Dental bleaching, also known as tooth whitening, is a common procedure in dentistry. A child’s baby teeth are usually whiter than the adult teeth that follow. As a person ages the adult teeth often become darker due to changes in the mineral structure of the tooth, as the enamel becomes less porous.Teeth can also become stained by bacterial pigments, foodstuffs and tobacco. Certain antibiotic medications (like tetracycline) can also cause teeth stains or a reduction in the brilliance of the enamel.

There are many methods to whiten teeth: bleaching strips, bleaching pen, bleaching gel, laser bleaching, and natural bleaching. Traditionally, at-home whitening involves applying bleaching gel to the teeth using thin guard trays. At-home whitening can also be done by applying small strips that go over the front teeth. Oxidizing agents such as hydrogen peroxide or carbamide peroxide are used to lighten the shade of the tooth.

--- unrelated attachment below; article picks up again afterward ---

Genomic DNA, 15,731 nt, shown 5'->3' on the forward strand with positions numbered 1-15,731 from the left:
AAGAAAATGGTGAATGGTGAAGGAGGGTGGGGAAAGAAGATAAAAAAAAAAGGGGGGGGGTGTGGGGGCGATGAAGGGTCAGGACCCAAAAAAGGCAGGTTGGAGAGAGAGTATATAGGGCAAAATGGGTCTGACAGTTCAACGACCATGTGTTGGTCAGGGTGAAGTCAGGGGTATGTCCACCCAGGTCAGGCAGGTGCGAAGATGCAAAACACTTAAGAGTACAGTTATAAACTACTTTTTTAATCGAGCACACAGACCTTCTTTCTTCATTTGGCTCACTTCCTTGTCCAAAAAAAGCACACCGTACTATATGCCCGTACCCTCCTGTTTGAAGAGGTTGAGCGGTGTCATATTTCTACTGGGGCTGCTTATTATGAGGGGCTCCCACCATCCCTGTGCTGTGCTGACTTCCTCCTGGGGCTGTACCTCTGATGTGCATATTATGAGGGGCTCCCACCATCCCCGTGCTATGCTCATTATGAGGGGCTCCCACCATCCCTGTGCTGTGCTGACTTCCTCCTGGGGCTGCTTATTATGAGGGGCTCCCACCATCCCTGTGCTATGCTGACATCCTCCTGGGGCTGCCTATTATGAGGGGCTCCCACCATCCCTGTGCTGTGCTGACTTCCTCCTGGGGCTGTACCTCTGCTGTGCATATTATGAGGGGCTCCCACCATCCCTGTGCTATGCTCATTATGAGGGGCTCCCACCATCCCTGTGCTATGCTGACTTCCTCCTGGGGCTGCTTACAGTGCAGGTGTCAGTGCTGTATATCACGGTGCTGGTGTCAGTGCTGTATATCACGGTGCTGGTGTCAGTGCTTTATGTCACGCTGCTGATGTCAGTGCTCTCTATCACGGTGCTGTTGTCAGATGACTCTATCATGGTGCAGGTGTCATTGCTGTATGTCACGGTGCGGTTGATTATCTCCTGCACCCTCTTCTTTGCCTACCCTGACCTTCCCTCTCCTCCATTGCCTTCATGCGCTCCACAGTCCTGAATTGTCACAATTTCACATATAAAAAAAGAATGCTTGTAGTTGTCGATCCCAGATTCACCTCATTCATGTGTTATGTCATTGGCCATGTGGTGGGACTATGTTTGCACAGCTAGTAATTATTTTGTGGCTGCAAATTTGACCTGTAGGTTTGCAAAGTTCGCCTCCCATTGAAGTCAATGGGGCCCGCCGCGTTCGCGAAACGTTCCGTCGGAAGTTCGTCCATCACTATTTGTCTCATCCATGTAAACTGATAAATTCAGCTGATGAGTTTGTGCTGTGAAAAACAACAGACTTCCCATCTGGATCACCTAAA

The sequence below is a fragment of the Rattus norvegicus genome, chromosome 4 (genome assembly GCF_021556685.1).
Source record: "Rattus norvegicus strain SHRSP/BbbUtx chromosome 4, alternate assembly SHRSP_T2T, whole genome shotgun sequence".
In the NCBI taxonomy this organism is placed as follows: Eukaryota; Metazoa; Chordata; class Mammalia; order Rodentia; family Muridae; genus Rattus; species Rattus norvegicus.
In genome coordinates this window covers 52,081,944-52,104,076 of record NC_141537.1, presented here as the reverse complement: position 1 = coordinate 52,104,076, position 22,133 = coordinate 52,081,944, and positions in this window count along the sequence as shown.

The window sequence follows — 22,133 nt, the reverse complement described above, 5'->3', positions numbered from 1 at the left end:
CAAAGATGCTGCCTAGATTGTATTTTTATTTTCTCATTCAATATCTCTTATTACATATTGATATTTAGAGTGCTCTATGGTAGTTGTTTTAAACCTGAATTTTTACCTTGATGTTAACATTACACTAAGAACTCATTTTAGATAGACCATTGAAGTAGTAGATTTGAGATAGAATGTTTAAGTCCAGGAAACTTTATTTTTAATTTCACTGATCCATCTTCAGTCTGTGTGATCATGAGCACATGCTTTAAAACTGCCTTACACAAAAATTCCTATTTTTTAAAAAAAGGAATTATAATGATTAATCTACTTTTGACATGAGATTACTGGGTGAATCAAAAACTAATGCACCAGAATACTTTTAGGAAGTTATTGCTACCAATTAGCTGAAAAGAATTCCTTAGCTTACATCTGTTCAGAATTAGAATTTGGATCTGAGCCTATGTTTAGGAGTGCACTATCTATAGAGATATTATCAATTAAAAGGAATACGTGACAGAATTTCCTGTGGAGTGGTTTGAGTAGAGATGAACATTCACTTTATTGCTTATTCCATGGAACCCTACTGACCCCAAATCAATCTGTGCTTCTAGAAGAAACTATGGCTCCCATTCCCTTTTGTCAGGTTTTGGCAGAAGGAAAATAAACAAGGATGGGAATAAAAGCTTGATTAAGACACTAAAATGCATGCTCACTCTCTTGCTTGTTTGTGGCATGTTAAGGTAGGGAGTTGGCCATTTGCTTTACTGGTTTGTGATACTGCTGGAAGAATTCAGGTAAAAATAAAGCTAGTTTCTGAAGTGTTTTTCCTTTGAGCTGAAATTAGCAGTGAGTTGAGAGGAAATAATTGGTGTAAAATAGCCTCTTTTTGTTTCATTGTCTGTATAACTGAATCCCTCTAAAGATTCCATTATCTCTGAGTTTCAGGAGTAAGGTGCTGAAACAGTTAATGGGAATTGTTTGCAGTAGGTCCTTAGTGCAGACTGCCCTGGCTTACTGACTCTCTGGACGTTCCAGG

Impressions are taken to make the bleaching trays for dental office bleaching solutions. The solutions are generally a higher percentage than the stripes bought at the drug store and hence work faster with more intensity. The strips are a more economically way to "try" bleaching and discover if the side effects of increased tooth sensitivity results.

Power bleaching uses light energy to accelerate the process of bleaching in a dental office. The effects of bleaching can last for several months, but may vary depending on the lifestyle of the patient. Factors that decrease any method of whitening include smoking and the ingestion of dark colored liquids like coffee, tea and red wine.